The moral of this story is simply this. If you are an amateur baker, take heart. Even professionals make mistakes so do not beat yourself up about it. If you are a pro, I'd suggest that a mistake here and there reminds you that sometimes being able to do things blindfold might not be a good idea. Neither is thinking about olden days when you should be concentrating on the job at hand! And no matter how loudly you sing, you will never be Christine Daae...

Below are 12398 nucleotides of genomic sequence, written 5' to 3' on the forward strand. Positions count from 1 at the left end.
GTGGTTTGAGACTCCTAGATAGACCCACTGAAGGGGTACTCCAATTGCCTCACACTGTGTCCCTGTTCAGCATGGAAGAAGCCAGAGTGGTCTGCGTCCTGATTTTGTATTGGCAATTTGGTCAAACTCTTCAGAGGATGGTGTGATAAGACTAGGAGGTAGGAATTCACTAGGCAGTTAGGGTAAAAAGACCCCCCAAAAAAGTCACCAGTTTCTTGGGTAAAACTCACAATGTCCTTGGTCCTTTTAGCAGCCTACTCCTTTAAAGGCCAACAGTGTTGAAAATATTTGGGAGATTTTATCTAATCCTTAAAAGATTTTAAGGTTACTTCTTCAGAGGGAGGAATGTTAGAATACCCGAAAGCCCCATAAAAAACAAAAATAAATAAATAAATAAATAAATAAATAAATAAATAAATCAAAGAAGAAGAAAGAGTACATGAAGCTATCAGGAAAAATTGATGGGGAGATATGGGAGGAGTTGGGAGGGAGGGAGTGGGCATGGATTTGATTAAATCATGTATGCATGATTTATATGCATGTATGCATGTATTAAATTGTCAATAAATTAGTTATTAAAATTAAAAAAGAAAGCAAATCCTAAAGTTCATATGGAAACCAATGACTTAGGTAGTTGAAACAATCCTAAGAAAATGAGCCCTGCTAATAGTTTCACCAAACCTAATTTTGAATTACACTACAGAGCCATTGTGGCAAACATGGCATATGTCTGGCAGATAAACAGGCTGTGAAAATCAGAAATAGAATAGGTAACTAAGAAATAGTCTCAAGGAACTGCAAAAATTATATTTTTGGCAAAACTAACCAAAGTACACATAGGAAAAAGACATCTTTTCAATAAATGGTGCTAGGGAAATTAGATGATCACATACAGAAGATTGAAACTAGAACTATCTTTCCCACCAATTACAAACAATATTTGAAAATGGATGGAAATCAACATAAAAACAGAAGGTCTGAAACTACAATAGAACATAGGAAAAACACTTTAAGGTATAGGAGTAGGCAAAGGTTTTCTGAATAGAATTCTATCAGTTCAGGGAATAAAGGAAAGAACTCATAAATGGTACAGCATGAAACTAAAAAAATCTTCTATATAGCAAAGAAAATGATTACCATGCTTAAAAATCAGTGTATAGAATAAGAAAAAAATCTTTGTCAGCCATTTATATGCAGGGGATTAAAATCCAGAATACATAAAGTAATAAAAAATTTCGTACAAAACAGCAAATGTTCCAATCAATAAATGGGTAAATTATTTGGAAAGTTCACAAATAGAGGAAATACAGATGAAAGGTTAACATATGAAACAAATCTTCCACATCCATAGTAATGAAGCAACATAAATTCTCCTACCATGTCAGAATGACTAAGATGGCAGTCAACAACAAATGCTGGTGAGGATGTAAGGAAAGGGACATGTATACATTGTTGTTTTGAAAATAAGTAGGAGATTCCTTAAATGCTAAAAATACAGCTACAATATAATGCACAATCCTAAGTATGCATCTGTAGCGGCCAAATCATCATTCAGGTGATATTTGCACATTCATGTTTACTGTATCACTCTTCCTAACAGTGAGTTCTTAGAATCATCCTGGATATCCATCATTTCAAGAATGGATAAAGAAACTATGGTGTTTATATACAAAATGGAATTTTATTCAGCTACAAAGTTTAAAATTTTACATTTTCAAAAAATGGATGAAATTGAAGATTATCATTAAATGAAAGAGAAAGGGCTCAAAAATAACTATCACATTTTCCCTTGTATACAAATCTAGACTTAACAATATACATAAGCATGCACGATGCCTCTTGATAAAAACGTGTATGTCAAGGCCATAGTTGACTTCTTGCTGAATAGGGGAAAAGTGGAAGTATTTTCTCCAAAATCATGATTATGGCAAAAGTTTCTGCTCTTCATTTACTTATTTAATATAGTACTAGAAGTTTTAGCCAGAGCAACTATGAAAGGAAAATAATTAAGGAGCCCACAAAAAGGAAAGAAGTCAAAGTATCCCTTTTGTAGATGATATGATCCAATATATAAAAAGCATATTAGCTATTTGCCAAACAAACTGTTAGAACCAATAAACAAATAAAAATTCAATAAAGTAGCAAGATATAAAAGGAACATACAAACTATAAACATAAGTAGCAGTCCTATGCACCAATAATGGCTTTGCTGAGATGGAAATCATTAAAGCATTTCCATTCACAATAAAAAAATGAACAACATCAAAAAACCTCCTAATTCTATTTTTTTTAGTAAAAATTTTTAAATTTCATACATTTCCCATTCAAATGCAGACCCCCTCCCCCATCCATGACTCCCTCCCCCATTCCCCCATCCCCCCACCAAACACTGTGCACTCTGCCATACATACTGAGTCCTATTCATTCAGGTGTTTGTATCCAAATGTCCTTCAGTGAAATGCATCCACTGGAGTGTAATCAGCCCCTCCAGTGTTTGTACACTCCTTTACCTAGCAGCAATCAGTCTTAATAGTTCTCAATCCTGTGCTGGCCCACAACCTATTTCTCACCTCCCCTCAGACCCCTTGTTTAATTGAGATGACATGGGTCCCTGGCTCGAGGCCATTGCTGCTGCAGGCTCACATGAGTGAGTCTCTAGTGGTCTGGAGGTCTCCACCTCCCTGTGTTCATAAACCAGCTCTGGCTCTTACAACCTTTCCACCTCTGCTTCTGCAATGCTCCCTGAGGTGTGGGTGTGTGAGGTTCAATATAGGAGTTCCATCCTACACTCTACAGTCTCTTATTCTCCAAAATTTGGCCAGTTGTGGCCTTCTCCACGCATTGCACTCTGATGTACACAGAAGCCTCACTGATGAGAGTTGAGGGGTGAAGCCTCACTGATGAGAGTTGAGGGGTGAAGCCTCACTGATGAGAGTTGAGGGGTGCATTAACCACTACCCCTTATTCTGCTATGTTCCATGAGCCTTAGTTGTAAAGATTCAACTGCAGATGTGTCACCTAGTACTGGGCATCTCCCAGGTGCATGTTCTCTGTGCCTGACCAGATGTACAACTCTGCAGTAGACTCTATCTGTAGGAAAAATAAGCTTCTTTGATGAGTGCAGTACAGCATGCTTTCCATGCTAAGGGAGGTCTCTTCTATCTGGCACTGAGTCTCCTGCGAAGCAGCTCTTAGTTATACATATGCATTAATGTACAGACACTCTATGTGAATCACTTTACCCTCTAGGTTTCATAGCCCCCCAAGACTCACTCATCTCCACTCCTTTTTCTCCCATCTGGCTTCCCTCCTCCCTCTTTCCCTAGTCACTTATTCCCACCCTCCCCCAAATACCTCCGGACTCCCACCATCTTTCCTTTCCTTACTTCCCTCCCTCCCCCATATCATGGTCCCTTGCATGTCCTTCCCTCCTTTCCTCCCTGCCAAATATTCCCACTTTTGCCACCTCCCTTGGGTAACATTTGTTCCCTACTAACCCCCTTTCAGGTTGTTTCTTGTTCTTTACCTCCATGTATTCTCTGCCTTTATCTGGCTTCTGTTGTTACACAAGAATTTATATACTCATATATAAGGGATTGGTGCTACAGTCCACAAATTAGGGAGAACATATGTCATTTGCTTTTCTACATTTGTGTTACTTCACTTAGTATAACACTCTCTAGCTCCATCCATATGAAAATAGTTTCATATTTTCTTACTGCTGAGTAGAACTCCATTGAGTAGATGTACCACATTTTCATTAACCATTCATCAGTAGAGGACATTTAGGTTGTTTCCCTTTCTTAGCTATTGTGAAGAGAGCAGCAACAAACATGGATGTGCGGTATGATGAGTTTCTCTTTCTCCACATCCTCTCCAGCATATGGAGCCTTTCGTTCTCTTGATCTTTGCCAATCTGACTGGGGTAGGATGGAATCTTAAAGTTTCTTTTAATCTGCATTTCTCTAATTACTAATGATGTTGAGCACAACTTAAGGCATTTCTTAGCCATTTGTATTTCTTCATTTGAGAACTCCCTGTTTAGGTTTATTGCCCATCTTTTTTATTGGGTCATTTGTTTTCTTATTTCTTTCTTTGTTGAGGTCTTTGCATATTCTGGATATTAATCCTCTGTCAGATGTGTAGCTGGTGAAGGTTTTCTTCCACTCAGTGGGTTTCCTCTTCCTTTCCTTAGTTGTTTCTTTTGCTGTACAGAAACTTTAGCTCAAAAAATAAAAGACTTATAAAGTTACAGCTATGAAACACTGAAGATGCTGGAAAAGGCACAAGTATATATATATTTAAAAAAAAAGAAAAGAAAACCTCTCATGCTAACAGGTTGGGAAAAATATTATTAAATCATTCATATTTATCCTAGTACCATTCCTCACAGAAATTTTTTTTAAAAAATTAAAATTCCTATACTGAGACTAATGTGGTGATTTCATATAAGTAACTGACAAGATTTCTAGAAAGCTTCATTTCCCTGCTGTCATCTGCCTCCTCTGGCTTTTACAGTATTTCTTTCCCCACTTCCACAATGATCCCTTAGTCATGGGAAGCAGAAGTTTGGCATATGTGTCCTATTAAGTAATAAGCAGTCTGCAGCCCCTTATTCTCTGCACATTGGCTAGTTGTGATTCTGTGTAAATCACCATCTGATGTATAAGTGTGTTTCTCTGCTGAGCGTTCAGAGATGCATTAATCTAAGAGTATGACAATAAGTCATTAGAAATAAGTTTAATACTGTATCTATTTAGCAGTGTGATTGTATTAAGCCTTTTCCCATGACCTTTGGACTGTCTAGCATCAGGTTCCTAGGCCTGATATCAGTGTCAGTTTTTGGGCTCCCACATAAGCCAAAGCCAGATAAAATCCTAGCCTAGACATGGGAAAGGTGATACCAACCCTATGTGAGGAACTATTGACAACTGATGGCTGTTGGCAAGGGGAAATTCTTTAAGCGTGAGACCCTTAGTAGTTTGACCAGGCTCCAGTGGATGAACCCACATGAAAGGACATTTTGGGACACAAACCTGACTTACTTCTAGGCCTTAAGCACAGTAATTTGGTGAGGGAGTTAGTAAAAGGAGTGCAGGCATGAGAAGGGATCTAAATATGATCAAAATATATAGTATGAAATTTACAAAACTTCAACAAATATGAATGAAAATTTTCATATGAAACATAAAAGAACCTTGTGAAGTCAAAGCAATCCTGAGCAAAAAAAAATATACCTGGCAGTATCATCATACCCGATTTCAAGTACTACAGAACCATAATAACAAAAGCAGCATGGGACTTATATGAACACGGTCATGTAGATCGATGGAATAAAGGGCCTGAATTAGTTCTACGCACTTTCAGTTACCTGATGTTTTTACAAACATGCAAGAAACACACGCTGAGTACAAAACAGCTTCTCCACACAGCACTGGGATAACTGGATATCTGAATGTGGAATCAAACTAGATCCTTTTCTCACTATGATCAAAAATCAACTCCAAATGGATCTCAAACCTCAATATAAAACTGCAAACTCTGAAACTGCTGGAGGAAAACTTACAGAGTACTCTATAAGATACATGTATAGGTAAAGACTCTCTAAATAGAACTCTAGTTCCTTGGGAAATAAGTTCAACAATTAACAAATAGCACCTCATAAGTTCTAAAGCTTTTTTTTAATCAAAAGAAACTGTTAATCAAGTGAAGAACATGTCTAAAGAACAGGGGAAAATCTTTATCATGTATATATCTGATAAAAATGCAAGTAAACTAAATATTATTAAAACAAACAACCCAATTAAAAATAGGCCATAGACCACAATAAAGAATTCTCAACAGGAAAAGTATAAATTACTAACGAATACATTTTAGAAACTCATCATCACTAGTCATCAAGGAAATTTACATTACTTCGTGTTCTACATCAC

Cake- the 2.0 redux. 

Cake- the 2.0 redux. 

New Website

Hello! It's been a long time coming but the new website is taking shape. I decided to totally overhaul the design - my business is rapidly expanding so the website needs to reflect that.

There are new things happening: more classes (1 to 1, cupcake decorating, Baking For beginners, children's classes), and there are changes coming too. Stay tuned. 

As ever, you can find me on Facebook, Twitter and Instagram. I even have Snapchat though I'm not entirely sure of a) the point of it and b) how to actually use it.


Thanks for stopping by and I'll be back soon!